Authored by: on Friday, February 20th, 2015

    Whether they know it or not, virtually all employers in America are about to face a significant increase in their overtime pay obligations. The time to start thinking about the budget implications of that fact is now. For North Carolina governmental employers, the impact is likely to hit in the middle of fiscal year 2016. Read more »

  • Access to Records in Financial Exploitation Investigations

    Authored by: on Monday, February 16th, 2015

    It will now be much easier for county social services agencies and law enforcement officials to investigate reports of suspected financial exploitation of disabled adults and older adults. The Administrative Office of the Courts just approved a new form (AOC-SP-630) that officials can use to ask a district court judge to issue a subpoena directing a financial institution to provide copies of the adult’s financial records. This new subpoena authority was authorized in legislation (S.L. 2014-115, s. 44) that went into effect October 1, 2014.

    Government officials have several tools available to help them obtain access to financial records for exploitation investigations, but each tool is different, and one may be more appropriate than another depending on the circumstances. This post will review the options and highlight some of the key differences among them. Read more »

  • County and Municipal Government in North Carolina: New Edition is Now Available

    Authored by: on Friday, February 13th, 2015

    Do you have questions about North Carolina local government? Want to know what “spot zoning” really means? Confused about what kinds of annexation cities can still do? Looking for a summary of changes in the structure of mental health and other human services? Want to know more about benchmarking, IT and social media trends, the respective roles of the manager and the governing board, or the governance and funding structure of public schools in North Carolina? Searching for a general overview of the public records and open meetings laws?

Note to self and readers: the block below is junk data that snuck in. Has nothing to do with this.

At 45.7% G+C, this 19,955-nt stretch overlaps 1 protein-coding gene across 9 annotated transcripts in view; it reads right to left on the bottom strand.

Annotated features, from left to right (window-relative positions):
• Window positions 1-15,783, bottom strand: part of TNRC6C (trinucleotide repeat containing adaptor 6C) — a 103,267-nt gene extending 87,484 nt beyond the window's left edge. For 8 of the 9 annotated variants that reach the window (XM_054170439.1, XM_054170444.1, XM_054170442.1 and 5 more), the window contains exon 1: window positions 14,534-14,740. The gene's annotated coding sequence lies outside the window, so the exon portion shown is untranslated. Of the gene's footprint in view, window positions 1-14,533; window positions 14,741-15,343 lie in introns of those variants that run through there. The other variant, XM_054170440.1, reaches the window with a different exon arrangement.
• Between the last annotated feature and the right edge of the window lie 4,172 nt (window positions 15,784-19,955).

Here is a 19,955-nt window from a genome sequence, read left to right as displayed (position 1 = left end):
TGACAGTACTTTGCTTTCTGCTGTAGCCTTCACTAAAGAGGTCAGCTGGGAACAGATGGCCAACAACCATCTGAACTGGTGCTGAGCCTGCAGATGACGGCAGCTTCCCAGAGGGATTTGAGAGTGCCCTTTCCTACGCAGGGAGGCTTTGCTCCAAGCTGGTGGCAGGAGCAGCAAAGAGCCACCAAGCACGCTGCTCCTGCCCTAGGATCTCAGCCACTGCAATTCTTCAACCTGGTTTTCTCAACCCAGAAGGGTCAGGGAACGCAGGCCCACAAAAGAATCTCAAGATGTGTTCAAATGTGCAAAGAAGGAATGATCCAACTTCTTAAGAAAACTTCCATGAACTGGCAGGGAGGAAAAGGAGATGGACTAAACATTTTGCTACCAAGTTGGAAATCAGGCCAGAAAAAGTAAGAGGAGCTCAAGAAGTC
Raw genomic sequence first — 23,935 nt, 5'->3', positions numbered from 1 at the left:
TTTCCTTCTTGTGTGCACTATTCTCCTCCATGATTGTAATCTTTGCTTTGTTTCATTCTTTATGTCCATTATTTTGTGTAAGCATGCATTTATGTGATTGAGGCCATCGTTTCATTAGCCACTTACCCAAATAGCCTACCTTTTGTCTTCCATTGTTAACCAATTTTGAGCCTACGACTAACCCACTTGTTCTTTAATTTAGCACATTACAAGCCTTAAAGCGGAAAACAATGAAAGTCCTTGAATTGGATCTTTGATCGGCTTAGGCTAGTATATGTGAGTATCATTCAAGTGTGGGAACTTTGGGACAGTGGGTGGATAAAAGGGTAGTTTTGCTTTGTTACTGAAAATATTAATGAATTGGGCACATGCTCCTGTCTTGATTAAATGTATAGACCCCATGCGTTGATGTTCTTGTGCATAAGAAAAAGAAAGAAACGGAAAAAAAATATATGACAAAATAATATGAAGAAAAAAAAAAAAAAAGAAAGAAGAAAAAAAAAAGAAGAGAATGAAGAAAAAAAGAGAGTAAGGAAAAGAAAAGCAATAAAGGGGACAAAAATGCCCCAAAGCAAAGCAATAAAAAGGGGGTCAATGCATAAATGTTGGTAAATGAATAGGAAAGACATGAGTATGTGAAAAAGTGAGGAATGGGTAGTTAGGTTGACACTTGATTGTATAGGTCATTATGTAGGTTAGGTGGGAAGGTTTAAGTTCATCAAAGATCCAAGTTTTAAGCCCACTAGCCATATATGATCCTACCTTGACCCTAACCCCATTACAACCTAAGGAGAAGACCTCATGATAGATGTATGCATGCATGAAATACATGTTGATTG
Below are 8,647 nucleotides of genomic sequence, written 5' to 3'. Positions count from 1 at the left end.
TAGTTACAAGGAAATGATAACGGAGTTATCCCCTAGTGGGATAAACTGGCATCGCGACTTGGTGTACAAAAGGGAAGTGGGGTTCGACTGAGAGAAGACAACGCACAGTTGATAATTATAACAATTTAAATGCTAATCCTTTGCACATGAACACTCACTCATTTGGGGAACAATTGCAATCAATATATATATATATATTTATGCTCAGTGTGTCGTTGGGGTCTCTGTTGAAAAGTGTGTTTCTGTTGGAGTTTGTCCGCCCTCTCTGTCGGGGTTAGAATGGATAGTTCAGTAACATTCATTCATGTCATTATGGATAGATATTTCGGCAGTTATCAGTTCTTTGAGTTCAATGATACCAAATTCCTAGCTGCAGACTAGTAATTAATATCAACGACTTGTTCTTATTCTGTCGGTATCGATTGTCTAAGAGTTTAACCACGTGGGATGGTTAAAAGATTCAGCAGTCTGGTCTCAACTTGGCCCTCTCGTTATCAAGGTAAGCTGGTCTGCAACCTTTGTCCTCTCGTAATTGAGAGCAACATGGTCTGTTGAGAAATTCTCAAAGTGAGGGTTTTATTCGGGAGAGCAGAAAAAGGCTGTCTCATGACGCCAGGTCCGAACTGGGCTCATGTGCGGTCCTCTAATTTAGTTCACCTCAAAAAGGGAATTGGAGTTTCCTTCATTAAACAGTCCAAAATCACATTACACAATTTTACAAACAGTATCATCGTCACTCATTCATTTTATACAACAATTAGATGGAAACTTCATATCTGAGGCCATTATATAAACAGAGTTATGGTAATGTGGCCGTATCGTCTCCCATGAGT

You can find all this and much more in the new edition of County and Municipal Government in North Carolina, now available for purchase.  Read more »

  • (Yet Another) Internet Sweepstakes Update

    Authored by: on Thursday, February 12th, 2015


    The North Carolina General Assembly banned internet sweepstakes more than four years ago.  The North Carolina Supreme Court upheld that ban more than two years ago.  A few months later that court struck down excessive municipal privilege license taxes on these businesses.  Last year the General Assembly eliminated nearly all municipal privilege licenses, including those on sweepstakes operators, as of this July.

    And yet the headlines are still filled with sweepstakes news.  “Greensboro Police Department to begin ‘full enforcement’ of sweepstakes law in March.”  “Sweepstakes, internet cafés put on notice” after Rockingham County sets March 31 as the deadline for sweepstakes operators to cease operations or face criminal prosecution.  What’s going on here? Read more »